Pay for Success Watch: Will Congress Go from Toe-Dip to Plunge?

This Congress is certainly not going to be remembered for its ability to get things done. But when it comes to the issue of Pay for Success (PFS) and Social Impact Bonds, this summer has already produced a flurry of subtle actions, culminating with the prospect of major PFS legislation in the fall. A quick timeline of PFS movement on Capitol Hill in 2014:

Appropriations

Rep. John Delaney (D-MD) introduced an amendment to the Commerce-Justice-Science appropriations bill for fiscal 2015. It proposed increasing funding by $1 million for Pay For Success initiatives.

The amendment passed on May 29, by a vote of 321 to 87. The increased funding will be used specifically for programs targeting recidivism reduction.

Delaney has been a vocal supporter of the efficacy of Social Impact Bonds – both on the congressional floor in a quote below and in an op-ed he authored in The Hill, back in February.

“Pay For Success should be a no-brainer,” Delaney said. “As a government, we have to start using evidence-based solutions. Instead of simply throwing money at problems, we should measure outcomes and only fund what works.”

Legislative Rider

On July 22, a proposal from Sens. Rob Portman (R-Ohio) and Michael Bennet (D-Colo) to support high-performing job-training services was signed into law.

The Portman-Bennet provision was part of the reauthorization of the Workforce Investment Act (WIA), now called the Workforce Innovation and Opportunity Act (WIOA). WIA was originally passed in 1998 and has been up for reauthorization since 2003.

The provision included in the WIOA bill allows local workforce investment boards to redirect up to 10 percent of the dollars that flow through certain federal job-training programs to pay-for-success contracts.

Job-training service providers would become eligible to receive payments and bonuses, under this new model, if they achieve certain rigorous metrics – focusing on not just training but job placement.

The federal interest in innovation has the potential to save taxpayers money and ensure only effective programs are being funded. It also allows new and untested programs to enter the mix and avoid complacency.

Stand-alone Legislation

Bennet and Delaney are both involved in bipartisan bills aimed at adding “Social Impact Pay for Performance Contracts” to Title 20 of the Social Security Act. The House bill (H.R. 4885) was introduced in June by Delaney and Rep. Todd Young (R-Ind). The Senate bill (S. 2691) was introduced in late July by Bennet and Sen. Orrin Hatch (R-Utah).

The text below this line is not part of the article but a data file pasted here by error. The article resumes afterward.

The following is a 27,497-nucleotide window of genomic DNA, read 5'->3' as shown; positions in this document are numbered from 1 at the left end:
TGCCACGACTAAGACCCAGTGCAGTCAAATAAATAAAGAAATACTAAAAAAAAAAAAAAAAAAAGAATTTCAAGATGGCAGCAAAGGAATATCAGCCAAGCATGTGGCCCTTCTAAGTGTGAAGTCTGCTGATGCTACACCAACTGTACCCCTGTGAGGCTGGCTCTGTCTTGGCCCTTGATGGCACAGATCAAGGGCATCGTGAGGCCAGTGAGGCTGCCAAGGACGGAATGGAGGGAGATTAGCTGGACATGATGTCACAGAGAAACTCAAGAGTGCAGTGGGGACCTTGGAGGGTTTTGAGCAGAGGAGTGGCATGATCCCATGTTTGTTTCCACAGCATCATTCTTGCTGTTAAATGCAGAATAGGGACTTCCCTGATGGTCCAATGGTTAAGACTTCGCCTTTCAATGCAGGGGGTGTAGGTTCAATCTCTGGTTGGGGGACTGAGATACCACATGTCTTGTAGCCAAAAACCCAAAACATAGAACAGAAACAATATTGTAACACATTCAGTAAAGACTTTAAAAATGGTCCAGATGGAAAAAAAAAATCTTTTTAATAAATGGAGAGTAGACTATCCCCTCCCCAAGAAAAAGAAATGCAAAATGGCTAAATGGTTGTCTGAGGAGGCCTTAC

Both bills would enable the Treasury Department to commit $300 million to pay-for-success projects over the course of 10 years.

We will update on this in the fall if movement seems real on the legislation, but for now, here’s basically how it works. State or local governments could apply for the federal pay-for-success funding, and Treasury would have six months to enter into a contract or pass.

The projects must be aimed at one or more of 14 specified outcomes. Many of them specifically pertain to youth-serving agencies and organizations:

  • Reducing incidences of child abuse and neglect
  • Reducing the number of youth who “age out” of the foster care system
  • Reducing the number of children in foster care who reside in group homes and other congregate care settings
  • Reducing recidivism among individuals released from prison
  • Increasing employment among 16- to 24-year-olds
  • Increasing the proportion of children living in two-parent families
  • Improving rates of high school graduation
  • Reducing teen and unplanned pregnancies
  • Improving birth outcomes among low-income families

Suffice to say, passage of this legislation would be the most significant development in the very short history of the American pay-for-success movement. So far, the feds have dipped a toe in the PFS water, with modest write-ins to broader legislation or to appropriations bills.

This concept would not amount to diving in head first. But if a $300 million experiment were to yield major gains in social outcomes, it could pave the way for PFS arrangements to eventually take a place among cooperative agreements and discretionary grants in the fabric of federal funding.

Pay for Success Watch is mostly written by Chronicle Editor-in-Chief John Kelly and Money & Business Editor Judith Fenlon.

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Judith Fenlon
About Judith Fenlon 167 Articles
Money & Business Editor for The Chronicle of Social Change